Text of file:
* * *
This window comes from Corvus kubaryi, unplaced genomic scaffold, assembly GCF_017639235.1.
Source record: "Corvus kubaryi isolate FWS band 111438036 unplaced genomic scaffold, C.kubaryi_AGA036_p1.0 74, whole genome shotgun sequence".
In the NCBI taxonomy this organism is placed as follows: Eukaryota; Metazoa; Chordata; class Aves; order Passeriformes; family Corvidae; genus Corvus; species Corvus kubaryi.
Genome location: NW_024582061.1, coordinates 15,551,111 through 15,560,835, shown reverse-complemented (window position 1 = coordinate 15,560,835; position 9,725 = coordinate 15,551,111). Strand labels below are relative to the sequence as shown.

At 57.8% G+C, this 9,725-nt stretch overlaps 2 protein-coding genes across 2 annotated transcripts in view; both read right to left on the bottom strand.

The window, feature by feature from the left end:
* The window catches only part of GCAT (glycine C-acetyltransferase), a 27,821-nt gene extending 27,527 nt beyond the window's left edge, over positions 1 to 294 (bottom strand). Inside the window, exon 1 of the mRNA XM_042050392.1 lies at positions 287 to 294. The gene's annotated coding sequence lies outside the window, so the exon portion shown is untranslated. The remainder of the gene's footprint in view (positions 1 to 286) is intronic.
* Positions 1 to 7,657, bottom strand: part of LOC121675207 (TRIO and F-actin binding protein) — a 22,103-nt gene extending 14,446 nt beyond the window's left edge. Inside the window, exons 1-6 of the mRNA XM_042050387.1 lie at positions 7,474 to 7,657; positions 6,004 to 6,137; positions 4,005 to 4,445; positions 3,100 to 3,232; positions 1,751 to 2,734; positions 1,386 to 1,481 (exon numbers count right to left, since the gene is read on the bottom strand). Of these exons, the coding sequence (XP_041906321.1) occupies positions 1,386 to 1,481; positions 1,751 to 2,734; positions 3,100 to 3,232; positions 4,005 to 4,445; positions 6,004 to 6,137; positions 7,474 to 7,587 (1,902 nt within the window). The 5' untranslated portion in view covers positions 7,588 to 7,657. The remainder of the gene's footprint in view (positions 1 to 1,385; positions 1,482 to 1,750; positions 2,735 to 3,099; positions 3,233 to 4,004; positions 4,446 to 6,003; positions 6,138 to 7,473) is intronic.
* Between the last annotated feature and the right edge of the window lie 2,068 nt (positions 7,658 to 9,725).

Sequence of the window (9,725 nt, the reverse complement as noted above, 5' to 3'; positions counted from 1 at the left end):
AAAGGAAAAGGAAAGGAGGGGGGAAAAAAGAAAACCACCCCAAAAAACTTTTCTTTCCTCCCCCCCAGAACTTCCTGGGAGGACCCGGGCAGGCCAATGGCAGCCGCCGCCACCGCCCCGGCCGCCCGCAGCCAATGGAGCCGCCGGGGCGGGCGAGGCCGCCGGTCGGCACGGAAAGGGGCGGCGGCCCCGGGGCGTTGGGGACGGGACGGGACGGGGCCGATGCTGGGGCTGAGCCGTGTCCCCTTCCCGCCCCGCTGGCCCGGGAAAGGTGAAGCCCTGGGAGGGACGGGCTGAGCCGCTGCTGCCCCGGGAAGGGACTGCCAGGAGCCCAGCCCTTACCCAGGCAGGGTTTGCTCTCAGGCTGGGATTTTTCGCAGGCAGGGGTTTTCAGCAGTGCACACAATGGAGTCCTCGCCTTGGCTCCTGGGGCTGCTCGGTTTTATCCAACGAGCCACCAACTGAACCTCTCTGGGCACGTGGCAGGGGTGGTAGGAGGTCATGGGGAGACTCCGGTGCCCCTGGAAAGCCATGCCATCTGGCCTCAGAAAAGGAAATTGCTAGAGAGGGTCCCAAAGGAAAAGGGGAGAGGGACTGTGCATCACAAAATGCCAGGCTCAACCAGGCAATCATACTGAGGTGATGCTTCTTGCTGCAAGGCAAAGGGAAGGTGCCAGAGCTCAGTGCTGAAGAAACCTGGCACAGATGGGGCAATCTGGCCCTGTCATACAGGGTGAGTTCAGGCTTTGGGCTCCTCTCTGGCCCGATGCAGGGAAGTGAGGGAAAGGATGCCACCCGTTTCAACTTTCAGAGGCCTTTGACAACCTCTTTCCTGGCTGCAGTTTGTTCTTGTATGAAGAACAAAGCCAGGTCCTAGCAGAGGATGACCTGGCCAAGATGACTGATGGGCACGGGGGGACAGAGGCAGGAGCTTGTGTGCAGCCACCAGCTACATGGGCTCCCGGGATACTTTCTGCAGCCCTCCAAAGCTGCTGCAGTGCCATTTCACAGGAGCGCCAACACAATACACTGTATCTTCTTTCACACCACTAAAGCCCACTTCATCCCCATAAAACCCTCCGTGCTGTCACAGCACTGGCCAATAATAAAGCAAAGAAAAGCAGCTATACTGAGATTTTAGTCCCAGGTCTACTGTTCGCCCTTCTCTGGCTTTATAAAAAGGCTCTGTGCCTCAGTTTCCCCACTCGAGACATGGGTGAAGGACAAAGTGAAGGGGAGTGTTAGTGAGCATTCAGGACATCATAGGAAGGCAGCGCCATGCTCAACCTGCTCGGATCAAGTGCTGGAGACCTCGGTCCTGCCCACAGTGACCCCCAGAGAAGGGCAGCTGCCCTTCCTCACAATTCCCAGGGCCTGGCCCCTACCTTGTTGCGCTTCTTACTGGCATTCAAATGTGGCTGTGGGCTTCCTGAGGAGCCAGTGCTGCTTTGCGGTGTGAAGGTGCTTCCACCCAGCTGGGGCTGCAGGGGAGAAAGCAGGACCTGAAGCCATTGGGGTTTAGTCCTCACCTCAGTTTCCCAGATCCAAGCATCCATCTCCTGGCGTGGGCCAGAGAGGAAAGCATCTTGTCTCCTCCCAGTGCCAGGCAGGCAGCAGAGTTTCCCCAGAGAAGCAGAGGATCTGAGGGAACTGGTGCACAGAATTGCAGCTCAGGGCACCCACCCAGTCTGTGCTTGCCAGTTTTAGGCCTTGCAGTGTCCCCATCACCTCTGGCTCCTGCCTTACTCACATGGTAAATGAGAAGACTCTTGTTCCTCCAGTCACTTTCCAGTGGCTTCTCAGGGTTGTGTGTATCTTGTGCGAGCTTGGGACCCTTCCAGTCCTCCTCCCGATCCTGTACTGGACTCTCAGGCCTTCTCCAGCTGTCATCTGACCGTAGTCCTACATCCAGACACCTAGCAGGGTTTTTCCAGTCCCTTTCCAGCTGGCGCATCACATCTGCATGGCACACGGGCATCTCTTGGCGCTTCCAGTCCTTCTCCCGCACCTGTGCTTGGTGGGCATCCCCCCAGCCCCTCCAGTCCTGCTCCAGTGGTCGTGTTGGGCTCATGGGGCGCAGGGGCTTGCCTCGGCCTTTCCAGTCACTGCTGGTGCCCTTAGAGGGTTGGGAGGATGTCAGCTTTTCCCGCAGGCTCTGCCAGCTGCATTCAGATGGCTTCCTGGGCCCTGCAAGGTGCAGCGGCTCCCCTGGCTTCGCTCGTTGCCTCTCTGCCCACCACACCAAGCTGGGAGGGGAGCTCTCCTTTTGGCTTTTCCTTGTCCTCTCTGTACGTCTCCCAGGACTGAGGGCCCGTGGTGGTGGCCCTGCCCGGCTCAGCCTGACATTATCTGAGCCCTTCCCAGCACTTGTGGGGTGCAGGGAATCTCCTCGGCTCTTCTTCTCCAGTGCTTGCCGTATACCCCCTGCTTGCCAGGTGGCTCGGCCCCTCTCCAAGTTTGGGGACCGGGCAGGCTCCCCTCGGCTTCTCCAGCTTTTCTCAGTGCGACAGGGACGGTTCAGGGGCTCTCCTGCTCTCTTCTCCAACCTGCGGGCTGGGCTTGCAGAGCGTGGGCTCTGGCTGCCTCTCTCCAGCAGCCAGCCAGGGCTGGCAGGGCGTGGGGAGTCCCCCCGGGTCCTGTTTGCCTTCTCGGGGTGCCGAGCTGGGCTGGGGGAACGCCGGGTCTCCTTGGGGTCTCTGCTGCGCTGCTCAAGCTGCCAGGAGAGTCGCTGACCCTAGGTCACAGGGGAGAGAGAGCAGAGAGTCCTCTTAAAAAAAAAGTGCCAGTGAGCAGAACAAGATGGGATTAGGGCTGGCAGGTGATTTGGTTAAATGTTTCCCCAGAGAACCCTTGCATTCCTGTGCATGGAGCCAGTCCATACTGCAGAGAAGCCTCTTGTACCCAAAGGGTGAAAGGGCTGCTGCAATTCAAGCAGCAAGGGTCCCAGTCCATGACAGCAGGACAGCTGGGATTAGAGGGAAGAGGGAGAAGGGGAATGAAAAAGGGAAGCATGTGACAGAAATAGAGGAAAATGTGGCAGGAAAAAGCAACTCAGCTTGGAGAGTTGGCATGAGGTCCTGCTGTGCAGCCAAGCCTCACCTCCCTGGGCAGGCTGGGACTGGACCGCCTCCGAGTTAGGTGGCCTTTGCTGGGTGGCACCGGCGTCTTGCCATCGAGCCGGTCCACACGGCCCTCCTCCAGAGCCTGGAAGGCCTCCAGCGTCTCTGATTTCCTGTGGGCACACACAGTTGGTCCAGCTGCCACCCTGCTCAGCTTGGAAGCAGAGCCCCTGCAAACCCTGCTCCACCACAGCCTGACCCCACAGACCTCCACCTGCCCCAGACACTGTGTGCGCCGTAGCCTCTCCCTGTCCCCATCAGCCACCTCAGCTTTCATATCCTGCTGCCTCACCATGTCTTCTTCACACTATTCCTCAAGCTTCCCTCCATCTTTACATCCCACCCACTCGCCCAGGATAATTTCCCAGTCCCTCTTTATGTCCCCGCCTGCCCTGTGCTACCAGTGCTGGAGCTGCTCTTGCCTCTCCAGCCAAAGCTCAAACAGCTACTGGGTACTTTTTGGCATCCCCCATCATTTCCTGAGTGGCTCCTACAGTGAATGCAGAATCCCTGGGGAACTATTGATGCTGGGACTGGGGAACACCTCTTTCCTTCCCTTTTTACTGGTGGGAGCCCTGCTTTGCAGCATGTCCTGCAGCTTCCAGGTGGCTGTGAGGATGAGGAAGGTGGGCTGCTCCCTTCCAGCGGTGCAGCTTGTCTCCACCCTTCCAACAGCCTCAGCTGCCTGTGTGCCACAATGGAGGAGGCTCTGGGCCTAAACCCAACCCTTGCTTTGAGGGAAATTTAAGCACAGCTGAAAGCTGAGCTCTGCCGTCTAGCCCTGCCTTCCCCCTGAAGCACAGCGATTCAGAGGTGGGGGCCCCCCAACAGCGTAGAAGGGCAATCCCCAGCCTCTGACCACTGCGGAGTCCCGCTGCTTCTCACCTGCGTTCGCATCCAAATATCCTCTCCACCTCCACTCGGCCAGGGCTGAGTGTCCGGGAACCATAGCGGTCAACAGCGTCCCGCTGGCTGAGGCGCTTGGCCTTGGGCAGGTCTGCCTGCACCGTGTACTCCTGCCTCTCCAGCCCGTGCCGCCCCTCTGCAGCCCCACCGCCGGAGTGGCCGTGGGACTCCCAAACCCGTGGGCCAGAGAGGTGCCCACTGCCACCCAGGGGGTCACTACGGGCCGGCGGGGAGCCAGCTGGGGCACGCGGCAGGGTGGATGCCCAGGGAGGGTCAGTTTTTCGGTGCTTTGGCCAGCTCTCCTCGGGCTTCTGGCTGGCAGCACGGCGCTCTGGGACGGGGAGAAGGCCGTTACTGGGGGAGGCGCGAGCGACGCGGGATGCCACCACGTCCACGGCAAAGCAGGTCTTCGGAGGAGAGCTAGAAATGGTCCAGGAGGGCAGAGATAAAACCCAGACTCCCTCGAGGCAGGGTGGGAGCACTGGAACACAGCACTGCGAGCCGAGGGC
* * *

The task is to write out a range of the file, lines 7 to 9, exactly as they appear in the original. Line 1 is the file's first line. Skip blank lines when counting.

* The window catches only part of GCAT (glycine C-acetyltransferase), a 27,821-nt gene extending 27,527 nt beyond the window's left edge, over positions 1 to 294 (bottom strand). Inside the window, exon 1 of the mRNA XM_042050392.1 lies at positions 287 to 294. The gene's annotated coding sequence lies outside the window, so the exon portion shown is untranslated. The remainder of the gene's footprint in view (positions 1 to 286) is intronic.
* Positions 1 to 7,657, bottom strand: part of LOC121675207 (TRIO and F-actin binding protein) — a 22,103-nt gene extending 14,446 nt beyond the window's left edge. Inside the window, exons 1-6 of the mRNA XM_042050387.1 lie at positions 7,474 to 7,657; positions 6,004 to 6,137; positions 4,005 to 4,445; positions 3,100 to 3,232; positions 1,751 to 2,734; positions 1,386 to 1,481 (exon numbers count right to left, since the gene is read on the bottom strand). Of these exons, the coding sequence (XP_041906321.1) occupies positions 1,386 to 1,481; positions 1,751 to 2,734; positions 3,100 to 3,232; positions 4,005 to 4,445; positions 6,004 to 6,137; positions 7,474 to 7,587 (1,902 nt within the window). The 5' untranslated portion in view covers positions 7,588 to 7,657. The remainder of the gene's footprint in view (positions 1 to 1,385; positions 1,482 to 1,750; positions 2,735 to 3,099; positions 3,233 to 4,004; positions 4,446 to 6,003; positions 6,138 to 7,473) is intronic.
* Between the last annotated feature and the right edge of the window lie 2,068 nt (positions 7,658 to 9,725).